Statue of Spiritual Liberty

Mark 10:29-30  “…no one who has left home or brothers or sisters or mother or father or children or fields for me and the gospel will fail to receive a hundred times as much in this present age…and in the age to come, eternal life.”

   I spent this past Memorial Day with the “huddled masses” in New York City visiting the Statue of Liberty.  The full name is the Statue of Liberty Enlightening the World, and it became a symbol of freedom and a beacon of welcome for immigrants looking for a new, free and more promising life.  What hope these immigrants must have had, and how excited they must have been to see that immense statue looming 305 feet above the harbor as they approached this new land of promise.  “Give me your tired, your poor, your huddled masses yearning to be free, the wretched refuse of your teeming shore.  Send these, homeless, tempest-tost to me, I lift my lamp beside the golden door!”  These words from Emma Lazarus’ sonnet which are found on the statue’s pedestal remind me of Jesus’ invitation in Matthew 11:28, “Come to me, all you who are weary and burdened, and I will give you rest.”  Because of His work on the cross, we can enter into a new, promising life of spiritual freedom.  The cross is our spiritual statue of liberty.  We are freed from our old way of life, “For we know that our old self was crucified with Him so that the body of sin might be done away with, that we should no longer be slaves to sin–because anyone who has died has been freed from sin” (Romans 6:6).  And we are promised a fuller life now and eternally, “…I have come that they may have life, and have it to the full” (John 10:10).

     Immigrants risked their lives and left families and loved ones behind for the hope of a new earthly life.  They endured rough ocean crossings, hunger and thirst to get here.  Once they arrived, they had to be disease free and prove they could earn a living in America or they would be turned back.  Many that were let in had to deal with language barriers, were met by swindlers seeking to take advantage of them, lacked the money to prosper, and after 1924, quotas and restrictions were placed on the number of immigrants allowed.  For some, this new life represented by the Statue of Liberty would be a disappointment. But for those who look to Jesus, the cross and God’s Word for their liberty, this hope will not disappoint (Romans 5:5); it will be even greater because He is “…able to do immeasurably more than all we ask or imagine, according to His power that is at work within us…” (Ephesians 3:20); no one will go spiritually hungry or thirsty, “I am the bread of life.  He who comes to me will never go hungry, and he who believes in me will never be thirsty”  (John 6:35); there will be no language barrier because reading God’s Word gives light and understanding (Psalm 119:130); and there will be no quotas, restrictions or rejections “For my Father’s will is that everyone who looks to the Son and believes in Him shall have eternal life…” (John 6:40).   Immigrants fled to the U.S. because of the good news they read or heard from others who had gone ahead of them–news so good that they were willing to give up everything for this earthly change.  But only Jesus’ finished work on the cross can bring both present and eternal change.  The cross is the true beacon of hope and freedom.  Is the news we share about Jesus so good that others are willing to give up everything to gain the freedom and full life He promises?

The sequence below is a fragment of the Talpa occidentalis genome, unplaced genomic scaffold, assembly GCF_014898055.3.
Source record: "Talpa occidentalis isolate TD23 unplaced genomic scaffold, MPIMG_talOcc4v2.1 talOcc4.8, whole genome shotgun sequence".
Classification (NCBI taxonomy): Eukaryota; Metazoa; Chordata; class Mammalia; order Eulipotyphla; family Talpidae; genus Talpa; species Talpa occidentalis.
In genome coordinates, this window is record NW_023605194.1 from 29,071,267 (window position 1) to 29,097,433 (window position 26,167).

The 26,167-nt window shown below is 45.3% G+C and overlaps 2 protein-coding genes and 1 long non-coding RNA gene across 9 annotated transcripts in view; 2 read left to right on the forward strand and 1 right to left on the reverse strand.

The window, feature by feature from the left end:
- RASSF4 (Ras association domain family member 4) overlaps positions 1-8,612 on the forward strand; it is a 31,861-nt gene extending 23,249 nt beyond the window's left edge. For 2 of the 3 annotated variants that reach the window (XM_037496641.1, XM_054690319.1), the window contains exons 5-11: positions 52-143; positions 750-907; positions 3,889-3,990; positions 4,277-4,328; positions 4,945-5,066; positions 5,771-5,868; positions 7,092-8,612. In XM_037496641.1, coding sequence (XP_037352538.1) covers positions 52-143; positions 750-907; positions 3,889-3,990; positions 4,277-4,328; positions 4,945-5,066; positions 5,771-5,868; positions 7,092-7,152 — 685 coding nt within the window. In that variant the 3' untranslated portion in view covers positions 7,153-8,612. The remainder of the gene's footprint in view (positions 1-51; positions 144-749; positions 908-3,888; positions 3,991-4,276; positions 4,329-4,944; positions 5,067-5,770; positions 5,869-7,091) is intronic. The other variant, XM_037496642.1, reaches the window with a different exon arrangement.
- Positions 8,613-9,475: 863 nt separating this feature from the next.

What might be lacking in your witness to others?

How are you leading them to the Good News in God’s Word?

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